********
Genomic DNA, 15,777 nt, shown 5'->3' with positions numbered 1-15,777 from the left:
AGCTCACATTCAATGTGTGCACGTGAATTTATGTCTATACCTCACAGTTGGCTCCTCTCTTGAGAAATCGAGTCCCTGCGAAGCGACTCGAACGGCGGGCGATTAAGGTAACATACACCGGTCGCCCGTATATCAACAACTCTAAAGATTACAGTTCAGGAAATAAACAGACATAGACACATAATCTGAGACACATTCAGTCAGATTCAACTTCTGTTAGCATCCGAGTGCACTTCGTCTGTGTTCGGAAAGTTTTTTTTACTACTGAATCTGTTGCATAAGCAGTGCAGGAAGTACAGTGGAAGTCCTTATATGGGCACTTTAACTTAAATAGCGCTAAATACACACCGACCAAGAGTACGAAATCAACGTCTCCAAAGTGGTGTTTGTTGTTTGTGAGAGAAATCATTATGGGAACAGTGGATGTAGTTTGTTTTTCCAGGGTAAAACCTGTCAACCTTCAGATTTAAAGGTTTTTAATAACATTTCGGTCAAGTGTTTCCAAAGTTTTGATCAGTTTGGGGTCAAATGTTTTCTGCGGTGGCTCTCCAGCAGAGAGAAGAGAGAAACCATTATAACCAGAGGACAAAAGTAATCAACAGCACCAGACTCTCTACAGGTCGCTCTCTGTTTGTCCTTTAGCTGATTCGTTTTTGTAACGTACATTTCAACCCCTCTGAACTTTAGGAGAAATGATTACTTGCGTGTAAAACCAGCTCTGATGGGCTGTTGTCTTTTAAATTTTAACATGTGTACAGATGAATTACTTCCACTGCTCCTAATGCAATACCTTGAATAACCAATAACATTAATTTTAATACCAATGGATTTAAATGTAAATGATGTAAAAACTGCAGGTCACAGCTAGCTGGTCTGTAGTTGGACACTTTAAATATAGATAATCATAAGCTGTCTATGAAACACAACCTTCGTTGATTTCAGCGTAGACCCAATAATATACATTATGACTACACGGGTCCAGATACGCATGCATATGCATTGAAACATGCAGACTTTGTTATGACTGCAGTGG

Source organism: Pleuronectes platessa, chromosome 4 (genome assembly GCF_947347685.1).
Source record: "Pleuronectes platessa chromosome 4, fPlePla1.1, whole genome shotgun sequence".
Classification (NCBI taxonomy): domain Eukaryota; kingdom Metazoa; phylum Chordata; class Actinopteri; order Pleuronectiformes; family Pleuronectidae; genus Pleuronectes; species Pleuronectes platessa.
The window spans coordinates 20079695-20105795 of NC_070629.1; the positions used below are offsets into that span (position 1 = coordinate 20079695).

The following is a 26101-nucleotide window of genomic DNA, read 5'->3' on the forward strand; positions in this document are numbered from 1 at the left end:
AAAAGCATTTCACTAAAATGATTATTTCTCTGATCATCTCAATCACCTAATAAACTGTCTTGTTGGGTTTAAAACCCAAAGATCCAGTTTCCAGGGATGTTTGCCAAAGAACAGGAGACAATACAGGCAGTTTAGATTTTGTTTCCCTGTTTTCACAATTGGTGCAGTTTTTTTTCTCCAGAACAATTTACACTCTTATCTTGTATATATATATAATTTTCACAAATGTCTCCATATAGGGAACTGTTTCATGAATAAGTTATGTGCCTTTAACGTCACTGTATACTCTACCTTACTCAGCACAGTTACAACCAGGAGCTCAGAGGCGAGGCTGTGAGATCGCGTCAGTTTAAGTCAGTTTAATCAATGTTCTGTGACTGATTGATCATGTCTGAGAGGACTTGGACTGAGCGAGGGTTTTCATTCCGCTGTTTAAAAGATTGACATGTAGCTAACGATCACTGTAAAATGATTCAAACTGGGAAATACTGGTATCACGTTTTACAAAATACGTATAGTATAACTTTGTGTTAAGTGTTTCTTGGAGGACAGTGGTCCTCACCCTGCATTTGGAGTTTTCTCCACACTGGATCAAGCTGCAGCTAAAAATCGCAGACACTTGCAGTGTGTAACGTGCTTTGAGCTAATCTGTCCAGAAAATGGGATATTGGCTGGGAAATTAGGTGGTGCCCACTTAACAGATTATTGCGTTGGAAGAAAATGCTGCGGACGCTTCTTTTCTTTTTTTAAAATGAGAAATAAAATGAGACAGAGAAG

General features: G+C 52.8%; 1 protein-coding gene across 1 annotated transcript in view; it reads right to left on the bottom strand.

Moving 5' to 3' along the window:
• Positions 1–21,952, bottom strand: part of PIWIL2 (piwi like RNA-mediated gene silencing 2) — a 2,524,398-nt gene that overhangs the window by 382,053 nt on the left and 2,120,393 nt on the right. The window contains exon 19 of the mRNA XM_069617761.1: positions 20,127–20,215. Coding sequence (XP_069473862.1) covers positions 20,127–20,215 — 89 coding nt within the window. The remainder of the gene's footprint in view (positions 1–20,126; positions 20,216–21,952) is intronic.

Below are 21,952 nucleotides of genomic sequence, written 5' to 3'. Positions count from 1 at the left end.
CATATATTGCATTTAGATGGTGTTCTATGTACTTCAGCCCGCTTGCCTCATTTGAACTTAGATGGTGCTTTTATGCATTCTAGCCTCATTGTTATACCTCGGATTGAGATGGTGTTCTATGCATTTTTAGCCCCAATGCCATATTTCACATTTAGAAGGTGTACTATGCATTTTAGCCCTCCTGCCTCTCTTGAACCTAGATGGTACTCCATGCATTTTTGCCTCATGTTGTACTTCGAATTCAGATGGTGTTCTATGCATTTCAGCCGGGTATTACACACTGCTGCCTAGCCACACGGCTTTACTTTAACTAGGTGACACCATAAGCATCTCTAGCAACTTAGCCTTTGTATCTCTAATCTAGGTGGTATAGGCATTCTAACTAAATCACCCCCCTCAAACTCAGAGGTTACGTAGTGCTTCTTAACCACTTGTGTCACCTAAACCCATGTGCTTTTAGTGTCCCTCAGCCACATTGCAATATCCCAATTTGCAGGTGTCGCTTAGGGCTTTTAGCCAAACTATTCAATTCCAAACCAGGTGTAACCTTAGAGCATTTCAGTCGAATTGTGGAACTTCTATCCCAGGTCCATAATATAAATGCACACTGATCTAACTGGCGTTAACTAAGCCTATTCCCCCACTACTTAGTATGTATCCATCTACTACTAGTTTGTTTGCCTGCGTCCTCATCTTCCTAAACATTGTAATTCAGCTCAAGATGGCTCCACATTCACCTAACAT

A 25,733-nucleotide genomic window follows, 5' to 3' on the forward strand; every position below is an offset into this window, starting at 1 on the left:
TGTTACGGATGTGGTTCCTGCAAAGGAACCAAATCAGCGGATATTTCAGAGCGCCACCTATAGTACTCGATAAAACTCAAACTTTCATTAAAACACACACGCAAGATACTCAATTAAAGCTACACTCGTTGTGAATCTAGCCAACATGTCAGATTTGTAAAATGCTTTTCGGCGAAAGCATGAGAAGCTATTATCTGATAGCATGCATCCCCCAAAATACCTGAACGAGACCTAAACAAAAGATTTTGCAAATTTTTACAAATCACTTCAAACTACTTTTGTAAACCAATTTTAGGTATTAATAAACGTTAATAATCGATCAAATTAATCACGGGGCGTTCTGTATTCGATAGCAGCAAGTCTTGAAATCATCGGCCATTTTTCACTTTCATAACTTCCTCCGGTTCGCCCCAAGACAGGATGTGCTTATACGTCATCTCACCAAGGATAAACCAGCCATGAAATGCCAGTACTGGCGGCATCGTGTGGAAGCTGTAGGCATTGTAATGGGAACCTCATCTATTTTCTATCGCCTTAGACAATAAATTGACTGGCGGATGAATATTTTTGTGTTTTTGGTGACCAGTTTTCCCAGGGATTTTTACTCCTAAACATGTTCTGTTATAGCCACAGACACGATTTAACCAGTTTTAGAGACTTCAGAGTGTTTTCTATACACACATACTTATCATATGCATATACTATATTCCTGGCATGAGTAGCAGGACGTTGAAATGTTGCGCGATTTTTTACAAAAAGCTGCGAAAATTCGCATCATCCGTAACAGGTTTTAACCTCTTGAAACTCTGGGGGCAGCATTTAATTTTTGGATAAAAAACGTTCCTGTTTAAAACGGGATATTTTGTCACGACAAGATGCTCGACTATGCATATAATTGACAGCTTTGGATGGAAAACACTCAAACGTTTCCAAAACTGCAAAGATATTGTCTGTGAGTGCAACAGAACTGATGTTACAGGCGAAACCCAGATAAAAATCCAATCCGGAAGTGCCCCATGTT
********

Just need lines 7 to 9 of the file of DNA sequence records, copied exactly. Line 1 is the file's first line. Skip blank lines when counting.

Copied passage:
The following is a 26101-nucleotide window of genomic DNA, read 5'->3' on the forward strand; positions in this document are numbered from 1 at the left end:
AAAAGCATTTCACTAAAATGATTATTTCTCTGATCATCTCAATCACCTAATAAACTGTCTTGTTGGGTTTAAAACCCAAAGATCCAGTTTCCAGGGATGTTTGCCAAAGAACAGGAGACAATACAGGCAGTTTAGATTTTGTTTCCCTGTTTTCACAATTGGTGCAGTTTTTTTTCTCCAGAACAATTTACACTCTTATCTTGTATATATATATAATTTTCACAAATGTCTCCATATAGGGAACTGTTTCATGAATAAGTTATGTGCCTTTAACGTCACTGTATACTCTACCTTACTCAGCACAGTTACAACCAGGAGCTCAGAGGCGAGGCTGTGAGATCGCGTCAGTTTAAGTCAGTTTAATCAATGTTCTGTGACTGATTGATCATGTCTGAGAGGACTTGGACTGAGCGAGGGTTTTCATTCCGCTGTTTAAAAGATTGACATGTAGCTAACGATCACTGTAAAATGATTCAAACTGGGAAATACTGGTATCACGTTTTACAAAATACGTATAGTATAACTTTGTGTTAAGTGTTTCTTGGAGGACAGTGGTCCTCACCCTGCATTTGGAGTTTTCTCCACACTGGATCAAGCTGCAGCTAAAAATCGCAGACACTTGCAGTGTGTAACGTGCTTTGAGCTAATCTGTCCAGAAAATGGGATATTGGCTGGGAAATTAGGTGGTGCCCACTTAACAGATTATTGCGTTGGAAGAAAATGCTGCGGACGCTTCTTTTCTTTTTTTAAAATGAGAAATAAAATGAGACAGAGAAG

General features: G+C 52.8%; 1 protein-coding gene across 1 annotated transcript in view; it reads right to left on the bottom strand.